What Do You Want to Be When You Grow up?

Four years ago, that simple question started Janice Horn, TVA CADnet School to Work manager, on a journey that is positively impacting the lives of many girls to this day.  

TVA’s CADnet School-to-Work program helps young STEM students discover the joy of engineering—and even offers some a foot in the door at the nation’s largest producer of public power: TVA.

At first the program focused on recruiting older high school students for participation. “But by the time we reached our high school seniors to recruit for CADnet, they lacked the preparation to join the program,” said Horn. “There had to be a better way to inspire students to choose STEM careers—especially young ladies.”

To help, TVA began partnering with the UTC Challenger Center, Chattanooga Girls Leadership Academy and Girls Inc. on a TVA STEM camp to recruit younger girls who were high performers in science and math. 

Recently, Horn visited with some of the students who participated in TVA’s very first Girls STEM Camp. “Catching up with the girls as they prepare to graduate and start college tells me that we are doing something special here. This is truly an exceptional group of young ladies and I’m proud that TVA could be an impactful part of their journey.”

Hear What the Girls Have to Say


Amal Abazid: Abazid graduated second in her class at Red Bank High School with plans to attend Chattanooga State Community College and then transfer to a University of Tennessee school to complete studies in engineering.

“I knew I wanted to work in the sciences, but didn’t have much exposure outside the biology or chemistry classrooms,” Abazid said. “When I heard about the STEM program at TVA, I was so interested to learn more about engineering. You hear the word ‘engineer’ and it’s so broad and ambiguous that you don’t really know what that means for an everyday job.” 

Abazid said the opportunity to be a part of an intensive STEM program in early high school gave her the opportunity to sign up for more STEM-related high school classes. “Because I learned about computer aided drafting (CAD) at the camp, I felt more prepared to take it as a high school class.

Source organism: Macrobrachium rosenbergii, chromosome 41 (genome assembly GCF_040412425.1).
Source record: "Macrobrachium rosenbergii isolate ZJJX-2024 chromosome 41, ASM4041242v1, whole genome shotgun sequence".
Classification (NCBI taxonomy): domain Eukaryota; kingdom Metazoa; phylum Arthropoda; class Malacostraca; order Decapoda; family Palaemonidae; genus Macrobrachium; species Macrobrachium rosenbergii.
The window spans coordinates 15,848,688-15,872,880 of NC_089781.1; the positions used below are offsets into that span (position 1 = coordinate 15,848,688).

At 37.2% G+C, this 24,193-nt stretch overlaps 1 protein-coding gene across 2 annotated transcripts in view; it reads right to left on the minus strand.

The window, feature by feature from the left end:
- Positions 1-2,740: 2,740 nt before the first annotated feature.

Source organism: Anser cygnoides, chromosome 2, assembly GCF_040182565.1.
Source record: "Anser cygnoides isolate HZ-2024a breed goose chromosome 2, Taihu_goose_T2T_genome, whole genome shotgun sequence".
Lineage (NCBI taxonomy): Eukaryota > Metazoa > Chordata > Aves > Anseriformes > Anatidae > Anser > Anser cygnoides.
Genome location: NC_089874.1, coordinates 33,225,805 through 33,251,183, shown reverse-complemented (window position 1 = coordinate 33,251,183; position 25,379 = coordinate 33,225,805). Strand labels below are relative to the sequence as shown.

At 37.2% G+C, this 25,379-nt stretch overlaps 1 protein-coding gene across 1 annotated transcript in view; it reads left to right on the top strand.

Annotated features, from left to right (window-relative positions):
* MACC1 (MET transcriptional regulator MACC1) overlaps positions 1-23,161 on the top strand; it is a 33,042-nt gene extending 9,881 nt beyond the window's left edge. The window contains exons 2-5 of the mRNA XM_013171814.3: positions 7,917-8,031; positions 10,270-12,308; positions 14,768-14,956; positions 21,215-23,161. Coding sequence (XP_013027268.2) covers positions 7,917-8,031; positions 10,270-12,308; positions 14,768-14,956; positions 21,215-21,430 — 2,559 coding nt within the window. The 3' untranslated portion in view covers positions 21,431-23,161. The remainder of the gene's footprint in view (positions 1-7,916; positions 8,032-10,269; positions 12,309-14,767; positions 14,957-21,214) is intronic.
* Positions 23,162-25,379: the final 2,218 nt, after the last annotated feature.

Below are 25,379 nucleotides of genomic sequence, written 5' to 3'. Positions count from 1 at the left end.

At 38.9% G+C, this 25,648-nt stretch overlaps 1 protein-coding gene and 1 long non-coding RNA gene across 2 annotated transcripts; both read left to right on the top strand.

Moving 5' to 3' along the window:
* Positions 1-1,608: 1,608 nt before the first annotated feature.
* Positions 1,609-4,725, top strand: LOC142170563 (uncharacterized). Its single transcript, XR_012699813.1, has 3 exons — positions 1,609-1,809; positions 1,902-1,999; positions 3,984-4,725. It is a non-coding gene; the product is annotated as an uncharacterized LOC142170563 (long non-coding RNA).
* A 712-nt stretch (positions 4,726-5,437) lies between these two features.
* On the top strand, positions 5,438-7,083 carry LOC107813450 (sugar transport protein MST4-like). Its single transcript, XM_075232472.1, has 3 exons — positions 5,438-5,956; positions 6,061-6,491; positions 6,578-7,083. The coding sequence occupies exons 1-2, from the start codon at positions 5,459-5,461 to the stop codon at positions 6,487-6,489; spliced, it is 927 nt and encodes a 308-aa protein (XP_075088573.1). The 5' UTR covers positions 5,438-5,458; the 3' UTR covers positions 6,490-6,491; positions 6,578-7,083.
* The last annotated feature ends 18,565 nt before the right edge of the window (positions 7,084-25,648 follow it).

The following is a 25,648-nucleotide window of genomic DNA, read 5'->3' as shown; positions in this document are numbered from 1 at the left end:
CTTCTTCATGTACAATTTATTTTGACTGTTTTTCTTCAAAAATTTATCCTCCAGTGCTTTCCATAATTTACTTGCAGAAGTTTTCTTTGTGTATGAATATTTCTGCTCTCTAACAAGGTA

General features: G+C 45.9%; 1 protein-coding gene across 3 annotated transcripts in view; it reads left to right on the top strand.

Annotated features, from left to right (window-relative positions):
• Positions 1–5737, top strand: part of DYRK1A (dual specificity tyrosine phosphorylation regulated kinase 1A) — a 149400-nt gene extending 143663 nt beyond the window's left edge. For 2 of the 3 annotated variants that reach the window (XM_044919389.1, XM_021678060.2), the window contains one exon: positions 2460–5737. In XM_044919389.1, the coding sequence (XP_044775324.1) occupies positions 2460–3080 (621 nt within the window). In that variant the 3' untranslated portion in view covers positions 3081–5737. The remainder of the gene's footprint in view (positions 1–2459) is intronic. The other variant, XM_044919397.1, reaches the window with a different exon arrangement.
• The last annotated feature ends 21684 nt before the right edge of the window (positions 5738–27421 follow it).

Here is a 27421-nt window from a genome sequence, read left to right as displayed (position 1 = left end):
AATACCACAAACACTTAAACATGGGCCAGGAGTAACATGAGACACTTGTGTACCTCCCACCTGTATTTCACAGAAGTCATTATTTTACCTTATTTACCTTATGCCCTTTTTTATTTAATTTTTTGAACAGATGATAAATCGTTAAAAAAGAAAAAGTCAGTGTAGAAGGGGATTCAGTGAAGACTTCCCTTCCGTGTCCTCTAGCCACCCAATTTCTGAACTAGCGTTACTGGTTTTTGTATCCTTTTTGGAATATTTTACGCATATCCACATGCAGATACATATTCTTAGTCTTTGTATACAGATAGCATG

“TVA’s program helped me to narrow my focus and figure out my direction to pursue engineering for my future.” 


Komal Patri: Patri participated in the STEM camp as an eighth-grade student attending Girls Preparatory School. She will complete high school a year early to attend the University of Southern California this fall in a specialized program for computational neuroscience. Patri was one of only fifteen students who were asked to be a part of the program and one of only two who were awarded full scholarships.

“TVA’s STEM camp provides a unique experience that develops a better understanding of jobs in math and sciences—and it also looks good on your resume!” Patri said. “I’ve always been interested in working in the medical field, and I also want to engage with people. I want what I do to make an impact in people’s lives. 

“From my experience at the camp, I know I don’t have to be a nurse or a doctor to make a direct impact. I learned that the computer science/analytical field also provides the opportunity for me to engage with people and make a difference.”

Audra Carver and Sarah McCain: These students were voice majors from Chattanooga Center for Creative Arts. Both share a love of math and had been encouraged by family and teachers to take a look at engineering—something not offered at their school. 


Audra Carver most enjoyed the STEM activities that were in partnership with the UTC Challenger Center. 

“I am really interested in physics and the things we learned with the Challenger Center opened my eyes to opportunities in astrophysics,” Carver said. “I’ve made some great connections through the camp and have helped create projects for the Challenger Center summer camp.”  

After volunteering at the Challenger Center this summer, Carver will attend the University of Alabama at Huntsville on scholarship studying astrophysics at the honors college. 


Sara McCain saw the camp as an opportunity to see how math applied to jobs in the real world.

“The program coding really sparked my interest. Through the camp I also learned a lot about what TVA does for the environment. I want to be a part of what TVA does and help people. Now I know I can do that through my interest in STEM.”

A Bright Future 

As the Girls STEM Camp begins its fourth year with two classes — eight first year campers and eight returning campers — Horn is handing over the reins. Kara Mitchell, project manager in TVA Transmission and Power Supply will be the new lead. 

“We take everyone’s feedback to make this a better experience year after year, and I’m looking forward to what Kara will do to keep the program fresh,” said Horn. “What these girls are achieving is far beyond what I had hoped for when we started and I couldn’t be more excited to have been a part of their journey.”